Highlander Highlights: Week of October 30, 2023
Every two weeks, Highlander Highlights shares with readers some of the extraordinary research and accomplishments happening on and off campus through the tireless work and curiosity of our students and faculty.
Senior’s research in Chile leads to national conference presentation
In January, Garrett O’Hara walked through a valley in central Chile, snapping pictures of boulders with his cell phone.
The senior geology major from Burke, Virginia, was traveling through the Patagonian region of South America with Associate Professor of Geology Ryan Sincavage and colleagues from the University of Colorado-Denver. They were part of a field excursion to collect data to further study the catastrophic glacial-outburst flood there in 1989.
O’Hara planned to pair his phone photos with images being gathered by drones to help calculate the mass of various boulders in the valley. “This will help us make calculations about the discharge of the flood as well as patterns of sediment dispersal and deposition during such events,” explained Sincavage.
O’Hara’s project from the excursion “involved 3D modeling several boulders to get their volume and subsequently mass,” he said. “Comparing the mass of the boulders to their distance from the glacial lake, you can calculate the magnitude of the flood as it went down the valley.”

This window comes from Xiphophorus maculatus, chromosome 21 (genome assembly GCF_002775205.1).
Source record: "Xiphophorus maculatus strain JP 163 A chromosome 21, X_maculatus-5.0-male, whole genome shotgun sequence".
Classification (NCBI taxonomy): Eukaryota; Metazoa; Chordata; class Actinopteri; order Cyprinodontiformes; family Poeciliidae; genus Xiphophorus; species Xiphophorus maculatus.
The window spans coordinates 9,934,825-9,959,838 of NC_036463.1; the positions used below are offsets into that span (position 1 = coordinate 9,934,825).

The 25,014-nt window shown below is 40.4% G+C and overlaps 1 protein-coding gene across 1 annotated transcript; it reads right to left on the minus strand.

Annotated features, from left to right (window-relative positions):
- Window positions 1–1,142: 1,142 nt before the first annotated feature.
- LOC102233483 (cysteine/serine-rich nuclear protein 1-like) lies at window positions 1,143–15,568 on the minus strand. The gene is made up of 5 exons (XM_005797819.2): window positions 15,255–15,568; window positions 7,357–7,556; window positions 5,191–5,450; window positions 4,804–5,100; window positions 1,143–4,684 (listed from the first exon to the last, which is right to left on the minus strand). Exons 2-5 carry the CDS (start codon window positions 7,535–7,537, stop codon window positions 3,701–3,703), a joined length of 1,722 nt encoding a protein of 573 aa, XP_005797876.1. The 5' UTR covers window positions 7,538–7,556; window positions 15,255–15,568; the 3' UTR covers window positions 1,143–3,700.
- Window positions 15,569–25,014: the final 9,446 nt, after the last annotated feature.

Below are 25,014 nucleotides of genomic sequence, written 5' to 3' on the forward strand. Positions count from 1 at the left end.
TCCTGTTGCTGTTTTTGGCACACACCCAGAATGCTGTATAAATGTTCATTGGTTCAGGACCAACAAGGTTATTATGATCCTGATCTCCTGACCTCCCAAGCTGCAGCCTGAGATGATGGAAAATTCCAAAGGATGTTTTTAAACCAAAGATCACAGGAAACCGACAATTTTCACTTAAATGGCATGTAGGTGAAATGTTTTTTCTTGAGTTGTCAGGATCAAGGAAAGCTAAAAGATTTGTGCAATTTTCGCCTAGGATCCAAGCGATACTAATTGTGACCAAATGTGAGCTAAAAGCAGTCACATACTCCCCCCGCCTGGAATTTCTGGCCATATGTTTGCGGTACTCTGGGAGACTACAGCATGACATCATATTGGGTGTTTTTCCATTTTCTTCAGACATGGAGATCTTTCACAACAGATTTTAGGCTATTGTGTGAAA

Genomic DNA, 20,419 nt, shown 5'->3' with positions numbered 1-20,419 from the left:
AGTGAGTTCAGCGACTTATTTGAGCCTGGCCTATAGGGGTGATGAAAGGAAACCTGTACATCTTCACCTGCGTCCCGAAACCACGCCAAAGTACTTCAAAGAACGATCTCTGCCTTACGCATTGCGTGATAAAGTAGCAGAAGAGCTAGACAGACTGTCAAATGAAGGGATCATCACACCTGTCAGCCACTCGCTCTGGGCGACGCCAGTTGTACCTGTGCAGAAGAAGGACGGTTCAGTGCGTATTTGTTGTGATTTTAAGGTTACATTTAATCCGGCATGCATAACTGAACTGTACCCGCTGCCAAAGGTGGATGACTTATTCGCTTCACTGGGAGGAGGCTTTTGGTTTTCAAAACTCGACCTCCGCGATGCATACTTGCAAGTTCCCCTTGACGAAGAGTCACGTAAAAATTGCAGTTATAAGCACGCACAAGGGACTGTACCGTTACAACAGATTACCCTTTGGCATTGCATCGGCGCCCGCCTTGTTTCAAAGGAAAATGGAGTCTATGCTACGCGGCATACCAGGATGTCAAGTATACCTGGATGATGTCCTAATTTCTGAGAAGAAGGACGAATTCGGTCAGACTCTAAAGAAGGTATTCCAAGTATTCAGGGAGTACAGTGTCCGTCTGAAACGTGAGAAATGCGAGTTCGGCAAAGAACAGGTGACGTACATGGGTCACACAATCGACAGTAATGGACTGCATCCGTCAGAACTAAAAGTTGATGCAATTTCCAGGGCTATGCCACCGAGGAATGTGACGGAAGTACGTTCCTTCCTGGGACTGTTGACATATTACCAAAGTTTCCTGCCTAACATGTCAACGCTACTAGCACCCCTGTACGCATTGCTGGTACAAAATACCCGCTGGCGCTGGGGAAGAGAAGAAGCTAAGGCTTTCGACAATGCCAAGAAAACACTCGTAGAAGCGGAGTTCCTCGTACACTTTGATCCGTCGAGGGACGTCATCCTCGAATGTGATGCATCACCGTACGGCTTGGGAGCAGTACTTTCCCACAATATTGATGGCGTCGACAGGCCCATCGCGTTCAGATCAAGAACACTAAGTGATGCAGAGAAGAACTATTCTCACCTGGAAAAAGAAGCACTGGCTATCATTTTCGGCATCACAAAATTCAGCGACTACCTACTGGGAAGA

O’Hara presented his findings in a poster session in mid-October at the Geological Society of America Connects national conference in Pittsburgh.
In December, O’Hara and Sincavage will present posters on the topic at the American Geophysical Union meeting in San Francisco. Professor of Physics Rhett Herman and Geospatial Science Assistant Professor Naveen Joseph will also attend the meeting where more than 25,000 scientists from more than 100 countries are expected to attend.
An ‘outstanding professional development experience’ for pre-service math teachers
Among those gathered for the conference were five Radford University students and pre-service teachers: undergraduate students Mia Bialobreski, Sarah Sadler and Charlene Galvez, and graduate students Reagan Davis and Kalyn Stiles.